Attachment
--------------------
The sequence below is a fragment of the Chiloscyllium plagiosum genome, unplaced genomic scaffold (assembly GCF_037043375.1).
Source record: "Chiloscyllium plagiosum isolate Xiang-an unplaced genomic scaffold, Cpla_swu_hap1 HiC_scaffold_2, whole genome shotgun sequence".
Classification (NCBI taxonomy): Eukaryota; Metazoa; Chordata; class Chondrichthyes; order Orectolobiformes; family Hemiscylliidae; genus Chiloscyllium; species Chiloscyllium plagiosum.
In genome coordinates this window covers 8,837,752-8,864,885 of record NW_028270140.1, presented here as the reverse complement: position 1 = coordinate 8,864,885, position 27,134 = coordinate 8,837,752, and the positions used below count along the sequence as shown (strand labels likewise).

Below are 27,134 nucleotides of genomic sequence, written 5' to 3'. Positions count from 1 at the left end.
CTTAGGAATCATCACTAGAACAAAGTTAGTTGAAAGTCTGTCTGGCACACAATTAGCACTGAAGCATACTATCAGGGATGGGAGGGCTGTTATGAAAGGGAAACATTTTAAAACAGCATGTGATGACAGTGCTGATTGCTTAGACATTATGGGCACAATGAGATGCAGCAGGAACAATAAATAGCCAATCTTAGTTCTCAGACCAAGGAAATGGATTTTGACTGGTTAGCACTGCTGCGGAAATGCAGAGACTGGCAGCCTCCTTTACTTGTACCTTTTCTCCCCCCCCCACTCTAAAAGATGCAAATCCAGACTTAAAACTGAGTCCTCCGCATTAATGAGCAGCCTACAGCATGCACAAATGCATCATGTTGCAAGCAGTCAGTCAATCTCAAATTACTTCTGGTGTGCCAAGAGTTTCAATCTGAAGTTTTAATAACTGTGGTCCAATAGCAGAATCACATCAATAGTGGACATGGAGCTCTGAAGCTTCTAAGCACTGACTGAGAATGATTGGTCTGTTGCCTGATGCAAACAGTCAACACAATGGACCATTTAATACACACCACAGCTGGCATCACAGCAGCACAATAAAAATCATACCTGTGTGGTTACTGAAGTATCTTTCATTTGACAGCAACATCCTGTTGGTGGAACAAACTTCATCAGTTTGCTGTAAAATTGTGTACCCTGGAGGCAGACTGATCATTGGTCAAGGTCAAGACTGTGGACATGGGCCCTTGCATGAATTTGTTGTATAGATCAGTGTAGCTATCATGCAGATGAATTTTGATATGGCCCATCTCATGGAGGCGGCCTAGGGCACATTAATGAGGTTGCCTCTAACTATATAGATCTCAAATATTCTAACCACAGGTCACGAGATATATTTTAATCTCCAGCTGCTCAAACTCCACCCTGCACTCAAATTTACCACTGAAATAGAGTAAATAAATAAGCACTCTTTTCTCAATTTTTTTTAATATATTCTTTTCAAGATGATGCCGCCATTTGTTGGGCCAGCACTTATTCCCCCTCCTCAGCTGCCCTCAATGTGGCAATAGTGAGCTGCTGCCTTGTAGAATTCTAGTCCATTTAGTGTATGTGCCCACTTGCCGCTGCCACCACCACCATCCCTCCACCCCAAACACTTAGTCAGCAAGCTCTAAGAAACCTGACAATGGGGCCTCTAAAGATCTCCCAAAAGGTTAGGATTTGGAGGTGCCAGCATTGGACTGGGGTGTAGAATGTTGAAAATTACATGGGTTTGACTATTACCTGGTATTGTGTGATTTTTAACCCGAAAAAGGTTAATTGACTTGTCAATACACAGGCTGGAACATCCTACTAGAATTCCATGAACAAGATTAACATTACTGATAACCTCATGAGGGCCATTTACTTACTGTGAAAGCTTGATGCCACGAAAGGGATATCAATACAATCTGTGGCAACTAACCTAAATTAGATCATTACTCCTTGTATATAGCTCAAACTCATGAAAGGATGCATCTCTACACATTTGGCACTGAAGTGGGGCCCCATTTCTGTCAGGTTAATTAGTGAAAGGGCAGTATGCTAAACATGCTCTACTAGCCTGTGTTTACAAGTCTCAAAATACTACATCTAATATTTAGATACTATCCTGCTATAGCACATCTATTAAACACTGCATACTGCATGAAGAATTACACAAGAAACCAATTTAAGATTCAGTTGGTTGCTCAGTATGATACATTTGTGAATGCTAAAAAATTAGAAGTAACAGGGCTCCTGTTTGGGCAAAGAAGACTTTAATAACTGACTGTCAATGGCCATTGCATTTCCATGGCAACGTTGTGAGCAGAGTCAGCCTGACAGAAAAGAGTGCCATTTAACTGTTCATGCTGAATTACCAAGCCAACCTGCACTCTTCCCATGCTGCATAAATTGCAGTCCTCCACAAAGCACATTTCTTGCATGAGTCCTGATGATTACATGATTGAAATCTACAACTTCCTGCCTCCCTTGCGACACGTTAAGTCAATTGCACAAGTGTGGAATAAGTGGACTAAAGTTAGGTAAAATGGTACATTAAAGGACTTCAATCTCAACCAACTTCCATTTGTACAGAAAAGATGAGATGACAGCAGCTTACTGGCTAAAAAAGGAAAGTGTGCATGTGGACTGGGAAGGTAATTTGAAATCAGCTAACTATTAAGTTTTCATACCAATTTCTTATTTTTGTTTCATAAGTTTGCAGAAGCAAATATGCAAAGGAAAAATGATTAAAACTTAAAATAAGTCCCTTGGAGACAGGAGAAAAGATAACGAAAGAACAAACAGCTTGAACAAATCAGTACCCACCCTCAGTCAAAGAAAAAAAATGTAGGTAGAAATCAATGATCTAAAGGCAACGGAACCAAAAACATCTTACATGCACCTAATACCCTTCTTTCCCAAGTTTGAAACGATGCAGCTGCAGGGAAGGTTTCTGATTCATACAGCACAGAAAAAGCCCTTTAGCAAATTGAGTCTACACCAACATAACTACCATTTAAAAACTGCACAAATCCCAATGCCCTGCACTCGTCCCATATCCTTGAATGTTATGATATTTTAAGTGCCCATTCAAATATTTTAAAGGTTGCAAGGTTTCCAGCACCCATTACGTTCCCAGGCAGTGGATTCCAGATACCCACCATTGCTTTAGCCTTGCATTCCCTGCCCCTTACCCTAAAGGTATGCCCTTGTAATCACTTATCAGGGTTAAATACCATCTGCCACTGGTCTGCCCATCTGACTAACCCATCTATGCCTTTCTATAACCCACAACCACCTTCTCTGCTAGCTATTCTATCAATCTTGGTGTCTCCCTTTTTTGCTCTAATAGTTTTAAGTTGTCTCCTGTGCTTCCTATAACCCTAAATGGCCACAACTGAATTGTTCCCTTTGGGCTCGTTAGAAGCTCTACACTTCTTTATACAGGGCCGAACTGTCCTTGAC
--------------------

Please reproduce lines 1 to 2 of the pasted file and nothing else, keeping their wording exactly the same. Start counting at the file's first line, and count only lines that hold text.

The sequence below is a fragment of the Chiloscyllium plagiosum genome, unplaced genomic scaffold (assembly GCF_037043375.1).
Source record: "Chiloscyllium plagiosum isolate Xiang-an unplaced genomic scaffold, Cpla_swu_hap1 HiC_scaffold_2, whole genome shotgun sequence".